Since I put the spoiler warning, let’s go really hard on that and go directly to the end. This is a book that, while it’s rarely discussed, has 2 endings. To explain this, let’s go into the publication history of Akira. Akira first showed up in Young Magazine #24, released in 1983. The very first release of the manga was put out in chapters around 20 pages in length in Young Magazine in another 119 issues, making for 120 episodes total in the original publication. The serial ended in 1990. From 1989-1996 it was flipped, translated, and digitally colored by Steve Oliff for release in the US by Marvel, split over 38 issues instead the 120 of Young or the 6 volume split used in all subsequent releases. It is still being reissued in multiple languages up to the present day.

The ending in most collected forms of Akira is a 20 page epilogue following Akira’s absorbing Tetsuo inside of himself. In the Marvel version, this is issue 38. Foreign governments show up to Neo-Tokyo to render aid and the surviving members of the cast tell them off, and falsely imply Akira is still alive in order to maintain their sovereignty. The last page is a 2 page spread of giant buildings and the survivors riding motorcycles into the distance. It’s not a terrible ending, but in my mind I feel like the original ending is a more effective point to leave off. The 120th and final installment that was published in Young Magazine is usually collected as the 2nd to last chapter, issue 37 in the Marvel version. This ending leaves us on a splash page with no dialogue. Here are the original last two pages that were printed in Young Magazine (not scanned from a Young Magazine because I am not rich):

And here’s the actual last page in the Dark Horse edition:

I much prefer the first image. It leaves the future in the literal foreground; suddenly, finally freed of the threat of the psychokinetic children, Kei and Kaneda survey the ruins. It should also be noted that most of the series takes place at night or in dark indoor spaces-the colorized version’s one weakness is that sometimes the coloring is too dark and it obscures Otomo’s line work. The sun coming out finally and seeing the wreckage we’ve seen so often in darkness in the light of a beautiful day gets the point across succinctly and beautifully-the future is for the youth and theirs, if they should be so lucky as to snatch it from the hands of the mistakes of their elders. The epilogue chapter does a somewhat sloppy job of underlining that point. We don’t need to see the buildings reconstructed, or Tetsuo and Yamagata’s ghost heads above them as they ride off on motorcycles. In the original ending, their destiny is entirely, or at least as much as it ever has been, in their hands, not even influenced by the machinations of the author.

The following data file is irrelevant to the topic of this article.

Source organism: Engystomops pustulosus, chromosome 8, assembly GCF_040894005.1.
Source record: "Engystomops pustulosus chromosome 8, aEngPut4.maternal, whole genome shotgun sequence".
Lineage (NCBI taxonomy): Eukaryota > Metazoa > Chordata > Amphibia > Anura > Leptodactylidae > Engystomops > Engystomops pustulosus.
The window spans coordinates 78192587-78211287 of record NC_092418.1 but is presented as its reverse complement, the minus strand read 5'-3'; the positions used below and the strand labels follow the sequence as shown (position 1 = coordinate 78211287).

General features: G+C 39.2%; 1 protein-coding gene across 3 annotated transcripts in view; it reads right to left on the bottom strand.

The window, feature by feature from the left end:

So the surviving Neo Tokyo residents, mostly the younger ones, get to write their own version of their environment, if only in the limited area of Neo-Tokyo, now renamed “The Great Akira Empire”. They reenact the Anthropocene in their own image. We are asked to hope that this society will turn out better.

My Second Twitter Ban

It was of course inevitable. Getting banned from Twitter is one of the few certainties in life. But this time it was for attacking the followers of George W. Bush.

My guess as to what happened.

A short time before my account was suspended Glenn Greenwald retweeted one of my tweets criticizing the hypocrisy of the media for asking Russian athletes to condemn Vladimir Putin when there were no such requirement in the 2000s to condemn George W. Bush after the invasion of Iraq.

Basically I was collateral damage.

My account was suddenly high profile and I was mass reported by Greenwald’s haters and banned for two weeks for a sarcastic comment I made about Bush supporters using the absurd cliché “freedom isn’t free.” So essentially I was banned for hate speech against Iraqis for attacking George W. Bush.

Since there was no guarantee my account would ever be restored I just deleted it so as not to have so much stray content floating around.